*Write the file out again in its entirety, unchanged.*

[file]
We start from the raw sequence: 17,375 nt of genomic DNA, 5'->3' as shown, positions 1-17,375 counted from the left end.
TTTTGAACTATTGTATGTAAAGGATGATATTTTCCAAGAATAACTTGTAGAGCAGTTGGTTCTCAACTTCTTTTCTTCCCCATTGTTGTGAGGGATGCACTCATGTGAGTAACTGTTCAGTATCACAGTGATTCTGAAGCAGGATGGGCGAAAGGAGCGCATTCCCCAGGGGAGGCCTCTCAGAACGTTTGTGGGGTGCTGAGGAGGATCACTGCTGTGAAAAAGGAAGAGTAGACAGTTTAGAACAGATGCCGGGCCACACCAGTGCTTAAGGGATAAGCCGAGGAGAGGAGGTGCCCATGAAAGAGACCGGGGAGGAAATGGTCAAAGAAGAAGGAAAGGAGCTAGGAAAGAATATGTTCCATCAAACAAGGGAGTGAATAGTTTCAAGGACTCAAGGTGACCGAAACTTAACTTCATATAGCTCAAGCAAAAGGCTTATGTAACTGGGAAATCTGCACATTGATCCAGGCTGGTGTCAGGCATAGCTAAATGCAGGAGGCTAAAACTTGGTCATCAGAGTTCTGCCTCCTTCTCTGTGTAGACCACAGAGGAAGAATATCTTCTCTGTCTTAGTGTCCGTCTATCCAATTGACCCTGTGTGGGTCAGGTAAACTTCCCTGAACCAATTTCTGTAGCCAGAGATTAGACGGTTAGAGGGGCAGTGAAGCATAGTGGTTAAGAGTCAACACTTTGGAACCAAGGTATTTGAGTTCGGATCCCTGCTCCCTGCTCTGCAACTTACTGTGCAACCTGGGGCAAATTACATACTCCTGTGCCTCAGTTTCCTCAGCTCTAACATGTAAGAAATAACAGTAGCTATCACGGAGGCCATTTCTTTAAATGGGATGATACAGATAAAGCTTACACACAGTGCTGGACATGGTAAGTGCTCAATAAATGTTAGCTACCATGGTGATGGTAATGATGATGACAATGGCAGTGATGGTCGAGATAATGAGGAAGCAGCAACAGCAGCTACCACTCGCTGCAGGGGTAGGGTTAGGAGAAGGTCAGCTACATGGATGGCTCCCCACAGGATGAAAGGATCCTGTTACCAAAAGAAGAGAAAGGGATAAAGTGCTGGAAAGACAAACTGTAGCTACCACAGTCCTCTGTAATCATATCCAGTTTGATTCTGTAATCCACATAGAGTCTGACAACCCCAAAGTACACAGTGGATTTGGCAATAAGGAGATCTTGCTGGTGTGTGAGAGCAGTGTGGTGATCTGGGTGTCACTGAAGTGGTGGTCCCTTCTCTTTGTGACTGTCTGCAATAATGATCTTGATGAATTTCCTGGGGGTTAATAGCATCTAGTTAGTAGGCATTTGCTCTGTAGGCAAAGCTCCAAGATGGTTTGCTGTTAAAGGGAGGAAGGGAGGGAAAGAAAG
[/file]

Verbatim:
We start from the raw sequence: 17,375 nt of genomic DNA, 5'->3' as shown, positions 1-17,375 counted from the left end.
TTTTGAACTATTGTATGTAAAGGATGATATTTTCCAAGAATAACTTGTAGAGCAGTTGGTTCTCAACTTCTTTTCTTCCCCATTGTTGTGAGGGATGCACTCATGTGAGTAACTGTTCAGTATCACAGTGATTCTGAAGCAGGATGGGCGAAAGGAGCGCATTCCCCAGGGGAGGCCTCTCAGAACGTTTGTGGGGTGCTGAGGAGGATCACTGCTGTGAAAAAGGAAGAGTAGACAGTTTAGAACAGATGCCGGGCCACACCAGTGCTTAAGGGATAAGCCGAGGAGAGGAGGTGCCCATGAAAGAGACCGGGGAGGAAATGGTCAAAGAAGAAGGAAAGGAGCTAGGAAAGAATATGTTCCATCAAACAAGGGAGTGAATAGTTTCAAGGACTCAAGGTGACCGAAACTTAACTTCATATAGCTCAAGCAAAAGGCTTATGTAACTGGGAAATCTGCACATTGATCCAGGCTGGTGTCAGGCATAGCTAAATGCAGGAGGCTAAAACTTGGTCATCAGAGTTCTGCCTCCTTCTCTGTGTAGACCACAGAGGAAGAATATCTTCTCTGTCTTAGTGTCCGTCTATCCAATTGACCCTGTGTGGGTCAGGTAAACTTCCCTGAACCAATTTCTGTAGCCAGAGATTAGACGGTTAGAGGGGCAGTGAAGCATAGTGGTTAAGAGTCAACACTTTGGAACCAAGGTATTTGAGTTCGGATCCCTGCTCCCTGCTCTGCAACTTACTGTGCAACCTGGGGCAAATTACATACTCCTGTGCCTCAGTTTCCTCAGCTCTAACATGTAAGAAATAACAGTAGCTATCACGGAGGCCATTTCTTTAAATGGGATGATACAGATAAAGCTTACACACAGTGCTGGACATGGTAAGTGCTCAATAAATGTTAGCTACCATGGTGATGGTAATGATGATGACAATGGCAGTGATGGTCGAGATAATGAGGAAGCAGCAACAGCAGCTACCACTCGCTGCAGGGGTAGGGTTAGGAGAAGGTCAGCTACATGGATGGCTCCCCACAGGATGAAAGGATCCTGTTACCAAAAGAAGAGAAAGGGATAAAGTGCTGGAAAGACAAACTGTAGCTACCACAGTCCTCTGTAATCATATCCAGTTTGATTCTGTAATCCACATAGAGTCTGACAACCCCAAAGTACACAGTGGATTTGGCAATAAGGAGATCTTGCTGGTGTGTGAGAGCAGTGTGGTGATCTGGGTGTCACTGAAGTGGTGGTCCCTTCTCTTTGTGACTGTCTGCAATAATGATCTTGATGAATTTCCTGGGGGTTAATAGCATCTAGTTAGTAGGCATTTGCTCTGTAGGCAAAGCTCCAAGATGGTTTGCTGTTAAAGGGAGGAAGGGAGGGAAAGAAAG